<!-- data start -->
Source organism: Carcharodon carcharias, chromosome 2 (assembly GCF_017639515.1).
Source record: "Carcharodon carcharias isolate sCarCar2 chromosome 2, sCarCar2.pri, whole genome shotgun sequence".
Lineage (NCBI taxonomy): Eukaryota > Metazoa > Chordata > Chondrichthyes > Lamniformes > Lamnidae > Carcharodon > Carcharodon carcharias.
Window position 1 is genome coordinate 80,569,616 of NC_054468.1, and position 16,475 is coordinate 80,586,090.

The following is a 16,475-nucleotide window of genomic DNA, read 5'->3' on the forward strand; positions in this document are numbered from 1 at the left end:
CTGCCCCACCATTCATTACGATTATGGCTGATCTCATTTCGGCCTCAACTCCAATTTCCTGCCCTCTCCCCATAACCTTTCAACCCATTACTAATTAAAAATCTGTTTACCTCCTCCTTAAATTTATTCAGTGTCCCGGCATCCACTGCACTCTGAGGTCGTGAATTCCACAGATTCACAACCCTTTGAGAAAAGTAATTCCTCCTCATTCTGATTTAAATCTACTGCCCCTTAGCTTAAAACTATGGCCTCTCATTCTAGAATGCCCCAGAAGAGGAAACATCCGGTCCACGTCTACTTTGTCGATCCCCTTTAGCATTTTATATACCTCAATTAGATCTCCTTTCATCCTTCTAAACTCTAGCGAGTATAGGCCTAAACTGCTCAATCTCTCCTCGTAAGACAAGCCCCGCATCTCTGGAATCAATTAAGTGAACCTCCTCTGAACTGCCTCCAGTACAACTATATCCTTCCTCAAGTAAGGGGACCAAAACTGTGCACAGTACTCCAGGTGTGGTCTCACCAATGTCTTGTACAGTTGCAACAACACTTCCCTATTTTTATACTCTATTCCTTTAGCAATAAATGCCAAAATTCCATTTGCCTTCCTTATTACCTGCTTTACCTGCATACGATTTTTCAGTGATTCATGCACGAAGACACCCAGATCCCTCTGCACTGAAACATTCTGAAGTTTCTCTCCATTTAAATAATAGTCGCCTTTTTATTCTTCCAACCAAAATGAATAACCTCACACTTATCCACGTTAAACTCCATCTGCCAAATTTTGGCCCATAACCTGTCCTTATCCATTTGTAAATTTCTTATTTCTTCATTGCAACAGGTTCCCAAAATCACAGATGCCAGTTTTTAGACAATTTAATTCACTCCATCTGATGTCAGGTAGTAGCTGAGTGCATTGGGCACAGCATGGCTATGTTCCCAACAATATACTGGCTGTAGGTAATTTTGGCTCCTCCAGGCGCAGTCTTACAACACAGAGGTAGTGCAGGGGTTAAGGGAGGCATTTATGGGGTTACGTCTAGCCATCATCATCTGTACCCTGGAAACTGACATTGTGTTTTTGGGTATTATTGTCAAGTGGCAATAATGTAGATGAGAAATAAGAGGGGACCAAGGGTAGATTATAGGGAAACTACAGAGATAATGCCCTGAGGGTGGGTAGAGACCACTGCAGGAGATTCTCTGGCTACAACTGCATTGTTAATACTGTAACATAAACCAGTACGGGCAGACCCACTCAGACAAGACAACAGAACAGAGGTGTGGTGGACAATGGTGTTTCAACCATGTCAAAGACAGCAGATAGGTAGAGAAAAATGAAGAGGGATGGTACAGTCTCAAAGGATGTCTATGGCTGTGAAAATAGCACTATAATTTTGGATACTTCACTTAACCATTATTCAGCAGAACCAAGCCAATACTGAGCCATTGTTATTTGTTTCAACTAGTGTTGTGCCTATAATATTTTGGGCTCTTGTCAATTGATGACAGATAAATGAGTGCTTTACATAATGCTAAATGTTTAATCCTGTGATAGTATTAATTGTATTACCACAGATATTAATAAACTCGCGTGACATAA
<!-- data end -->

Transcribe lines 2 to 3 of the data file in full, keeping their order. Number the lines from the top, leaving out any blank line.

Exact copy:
Source record: "Carcharodon carcharias isolate sCarCar2 chromosome 2, sCarCar2.pri, whole genome shotgun sequence".
Lineage (NCBI taxonomy): Eukaryota > Metazoa > Chordata > Chondrichthyes > Lamniformes > Lamnidae > Carcharodon > Carcharodon carcharias.